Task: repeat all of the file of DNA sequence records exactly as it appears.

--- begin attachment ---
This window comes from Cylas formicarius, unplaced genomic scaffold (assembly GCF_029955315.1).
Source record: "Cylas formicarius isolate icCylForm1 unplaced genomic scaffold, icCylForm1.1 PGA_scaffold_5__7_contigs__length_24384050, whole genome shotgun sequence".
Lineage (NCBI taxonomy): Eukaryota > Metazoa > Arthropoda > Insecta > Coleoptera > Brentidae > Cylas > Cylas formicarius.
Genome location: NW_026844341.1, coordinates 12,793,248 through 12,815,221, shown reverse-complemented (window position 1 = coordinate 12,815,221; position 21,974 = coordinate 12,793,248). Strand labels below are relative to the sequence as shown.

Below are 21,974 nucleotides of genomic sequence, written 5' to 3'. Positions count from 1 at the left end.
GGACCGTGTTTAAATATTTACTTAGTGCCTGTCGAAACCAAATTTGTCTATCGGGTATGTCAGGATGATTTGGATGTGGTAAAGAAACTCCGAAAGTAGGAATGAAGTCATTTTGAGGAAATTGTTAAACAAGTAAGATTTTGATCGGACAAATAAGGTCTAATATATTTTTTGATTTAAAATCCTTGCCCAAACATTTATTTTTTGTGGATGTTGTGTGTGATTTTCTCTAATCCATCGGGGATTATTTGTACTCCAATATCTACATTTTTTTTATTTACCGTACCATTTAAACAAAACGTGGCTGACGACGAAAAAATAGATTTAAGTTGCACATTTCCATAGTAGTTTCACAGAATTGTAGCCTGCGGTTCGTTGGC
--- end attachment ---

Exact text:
This window comes from Cylas formicarius, unplaced genomic scaffold (assembly GCF_029955315.1).
Source record: "Cylas formicarius isolate icCylForm1 unplaced genomic scaffold, icCylForm1.1 PGA_scaffold_5__7_contigs__length_24384050, whole genome shotgun sequence".
Lineage (NCBI taxonomy): Eukaryota > Metazoa > Arthropoda > Insecta > Coleoptera > Brentidae > Cylas > Cylas formicarius.
Genome location: NW_026844341.1, coordinates 12,793,248 through 12,815,221, shown reverse-complemented (window position 1 = coordinate 12,815,221; position 21,974 = coordinate 12,793,248). Strand labels below are relative to the sequence as shown.

Below are 21,974 nucleotides of genomic sequence, written 5' to 3'. Positions count from 1 at the left end.
GGACCGTGTTTAAATATTTACTTAGTGCCTGTCGAAACCAAATTTGTCTATCGGGTATGTCAGGATGATTTGGATGTGGTAAAGAAACTCCGAAAGTAGGAATGAAGTCATTTTGAGGAAATTGTTAAACAAGTAAGATTTTGATCGGACAAATAAGGTCTAATATATTTTTTGATTTAAAATCCTTGCCCAAACATTTATTTTTTGTGGATGTTGTGTGTGATTTTCTCTAATCCATCGGGGATTATTTGTACTCCAATATCTACATTTTTTTTATTTACCGTACCATTTAAACAAAACGTGGCTGACGACGAAAAAATAGATTTAAGTTGCACATTTCCATAGTAGTTTCACAGAATTGTAGCCTGCGGTTCGTTGGC